Secretary of state for work and pensions Therese Coffey denies the DWP has any “legal” duty of care towards vulnerable, disabled claimants.
Philippa Day, Errol Graham and Jodey Whiting are now sadly familiar names to people with an interest in how vulnerable claimants are treated by the Department for Work and Pensions (DWP).
Day and Whiting both took their own lives, and Graham starved to death. All were claiming benefits because of health problems, including mental health difficulties. They died after their benefit was cut or stopped.
The Rethink Mental Illness charity is running a campaign called Stop Benefit Deaths. Its 2021 report, Tip of the Iceberg? Deaths and Serious Harm in the Benefits System, describes the system as one “in which poor decision making and administrative errors are compounded by processes and communications that seem harsh and uncaring”.
It reveals that there have been at least 268 internal reviews by DWP into deaths of or serious harm to benefit claimants since 2012. In the two years before the report, there were 124 such investigations. This is a huge rise.
Disabled claimants who are vulnerable or have complex needs may experience difficulties at various stages. Stress points cited in cases that ended in harm to claimants include:
- Failure to attend a medical assessment as part of a claim for or review of entitlement to a disability or sickness benefit
- Failure to respond to a letter or form sent by DWP, leading to benefit being suspended and stopped
- Sanctions, with reductions to the benefit, usually because of a failure to comply with claim “conditionality” (where the claimant has to meet certain obligations to receive the benefit).
Public pressure has been growing on the DWP and the secretary of state for work and pensions, Dr Therese Coffey, to address concerns about the many deaths thought to be related to difficulties with claiming benefits. This pressure has been brought by relatives of the deceased claimants, disability pressure groups, coroners and journalists.
However, Coffey has denied that the DWP – a huge public body – has any “legal” duty of care towards the vulnerable people who form a substantial proportion of their sick and disabled customers.
Nonetheless, work is ongoing within the DWP to try to improve its record on safeguarding vulnerable clients, and reduce the cases of serious harm and preventable deaths that have been documented in the past decade.
The DWP has set up a service excellence group to help improve the experience of claimants. This includes the serious case panel, a senior staff group that meets quarterly to consider systemic issues and problems and makes recommendations to address these.
These issues are identified in DWP internal process reviews that follow serious incidents or deaths, coroners’ reports and complaints made to the DWP.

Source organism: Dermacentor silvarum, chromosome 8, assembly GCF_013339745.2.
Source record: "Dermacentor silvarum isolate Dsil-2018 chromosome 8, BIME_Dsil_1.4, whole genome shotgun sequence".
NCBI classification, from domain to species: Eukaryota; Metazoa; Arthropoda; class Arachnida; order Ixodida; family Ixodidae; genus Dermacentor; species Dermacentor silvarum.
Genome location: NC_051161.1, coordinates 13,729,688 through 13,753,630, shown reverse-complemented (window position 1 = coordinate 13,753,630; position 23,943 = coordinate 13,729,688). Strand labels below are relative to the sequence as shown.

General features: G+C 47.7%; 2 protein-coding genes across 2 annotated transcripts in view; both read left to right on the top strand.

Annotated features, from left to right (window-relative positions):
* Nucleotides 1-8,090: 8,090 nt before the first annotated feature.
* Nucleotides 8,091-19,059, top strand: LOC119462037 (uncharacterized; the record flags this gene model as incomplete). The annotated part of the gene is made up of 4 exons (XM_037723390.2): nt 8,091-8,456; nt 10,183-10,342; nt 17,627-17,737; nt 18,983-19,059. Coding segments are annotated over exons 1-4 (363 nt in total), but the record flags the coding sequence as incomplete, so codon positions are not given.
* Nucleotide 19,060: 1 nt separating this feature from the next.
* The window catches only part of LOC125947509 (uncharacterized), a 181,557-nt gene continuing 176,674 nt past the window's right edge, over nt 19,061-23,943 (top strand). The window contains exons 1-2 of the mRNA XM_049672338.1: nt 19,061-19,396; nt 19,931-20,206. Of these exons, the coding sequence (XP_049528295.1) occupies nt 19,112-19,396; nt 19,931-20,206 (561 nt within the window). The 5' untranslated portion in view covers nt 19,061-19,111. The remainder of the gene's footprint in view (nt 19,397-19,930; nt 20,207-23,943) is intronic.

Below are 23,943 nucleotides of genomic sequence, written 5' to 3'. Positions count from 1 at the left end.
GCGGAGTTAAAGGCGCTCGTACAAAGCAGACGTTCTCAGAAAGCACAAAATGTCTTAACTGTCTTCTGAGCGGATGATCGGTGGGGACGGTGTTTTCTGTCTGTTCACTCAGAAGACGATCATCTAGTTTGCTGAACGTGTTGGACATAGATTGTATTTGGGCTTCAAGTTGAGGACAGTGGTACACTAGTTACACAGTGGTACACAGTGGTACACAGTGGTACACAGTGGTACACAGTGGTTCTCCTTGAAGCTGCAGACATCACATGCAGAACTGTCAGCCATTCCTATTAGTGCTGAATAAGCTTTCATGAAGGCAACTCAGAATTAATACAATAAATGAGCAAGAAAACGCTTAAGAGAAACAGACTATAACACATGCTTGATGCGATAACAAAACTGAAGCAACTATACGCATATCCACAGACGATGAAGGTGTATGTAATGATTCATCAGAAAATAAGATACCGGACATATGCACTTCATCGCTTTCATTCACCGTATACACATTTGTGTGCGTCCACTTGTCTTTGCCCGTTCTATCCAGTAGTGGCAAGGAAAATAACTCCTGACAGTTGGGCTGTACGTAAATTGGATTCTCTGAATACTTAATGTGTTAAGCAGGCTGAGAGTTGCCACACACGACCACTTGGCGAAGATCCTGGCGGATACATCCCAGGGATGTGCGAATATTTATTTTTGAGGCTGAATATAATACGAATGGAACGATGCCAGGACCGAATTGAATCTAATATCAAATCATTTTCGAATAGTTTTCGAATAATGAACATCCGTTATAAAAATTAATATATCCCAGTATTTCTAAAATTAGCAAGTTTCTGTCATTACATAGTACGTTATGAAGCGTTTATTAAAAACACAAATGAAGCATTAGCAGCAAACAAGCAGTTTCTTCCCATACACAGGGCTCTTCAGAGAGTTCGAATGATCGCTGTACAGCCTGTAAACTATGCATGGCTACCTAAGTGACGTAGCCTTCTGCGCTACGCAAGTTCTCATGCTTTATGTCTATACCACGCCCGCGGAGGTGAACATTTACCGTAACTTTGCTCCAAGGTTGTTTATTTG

There is now internal guidance for all DWP staff called Helping Customers Who Require Advanced Support. It states: “This guidance aligns activity across DWP, providing practical steps for assisting customers who may need support putting in place, supporting a compassionate, tailored service at all points of our customer experience.”
The guidance includes advice and information on how to deal with claimants who are at risk, whether from themselves or from a third party. The
risks include injury, neglect, domestic violence or psychological abuse, as well as the risk of exploitation of children or vulnerable adults.
There is separate guidance for DWP staff on managing and escalating concerns about a claimant who is at risk of suicide or self-harm.
A crucial part of the support for staff is a new network of advanced customer support senior leaders spread through the regions of Great Britain. They provide escalation routes beyond the usual DWP business channels for the most vulnerable customers who require tailored, advanced support.
How to report concerns
However, what is notably absent from the DWP’s publications are any guidelines for relatives and carers or professionals such as social workers on how to report to the DWP any concerns they have about the risk of harm to individual claimants.
If you have a client who is at risk of harm because of difficulties with benefits – for example if their employment and support allowance is stopped because they fail to attend a medical assessment – then steps to take could include:
- Telephone the relevant benefit helpline to explain your concerns; ask if it is possible to speak to a supervisor
- Ask for an urgent, ideally same day call back from the benefits office
- Request that the benefits office investigates and resolves the presenting issue urgently eg by giving the claimant another opportunity to attend their missed assessment
- If the concerns are urgent and/or serious enough, ask if the case can be referred to an advanced customer support senior leader
- If the issue is in connection with a missed medical assessment, the customer services department at the relevant assessment provider may be able to assist. For example, if the claimant is particularly stressed or anxious about an upcoming assessment, the provider can be asked to consider information such as a psychiatric report to see if a decision can be made without the assessment. n
Stop Benefit Deaths: rethink.org